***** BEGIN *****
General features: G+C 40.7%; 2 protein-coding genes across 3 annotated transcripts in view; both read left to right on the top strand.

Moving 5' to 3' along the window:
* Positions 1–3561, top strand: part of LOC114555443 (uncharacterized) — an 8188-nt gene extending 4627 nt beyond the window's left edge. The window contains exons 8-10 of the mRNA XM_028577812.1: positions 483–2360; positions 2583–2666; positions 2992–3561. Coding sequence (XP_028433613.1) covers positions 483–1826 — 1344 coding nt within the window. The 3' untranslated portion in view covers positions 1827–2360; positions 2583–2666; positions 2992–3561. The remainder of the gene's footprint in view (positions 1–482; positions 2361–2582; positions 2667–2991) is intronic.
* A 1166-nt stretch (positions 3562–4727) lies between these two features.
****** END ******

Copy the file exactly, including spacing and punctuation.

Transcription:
General features: G+C 40.7%; 2 protein-coding genes across 3 annotated transcripts in view; both read left to right on the top strand.

Moving 5' to 3' along the window:
* Positions 1–3561, top strand: part of LOC114555443 (uncharacterized) — an 8188-nt gene extending 4627 nt beyond the window's left edge. The window contains exons 8-10 of the mRNA XM_028577812.1: positions 483–2360; positions 2583–2666; positions 2992–3561. Coding sequence (XP_028433613.1) covers positions 483–1826 — 1344 coding nt within the window. The 3' untranslated portion in view covers positions 1827–2360; positions 2583–2666; positions 2992–3561. The remainder of the gene's footprint in view (positions 1–482; positions 2361–2582; positions 2667–2991) is intronic.
* A 1166-nt stretch (positions 3562–4727) lies between these two features.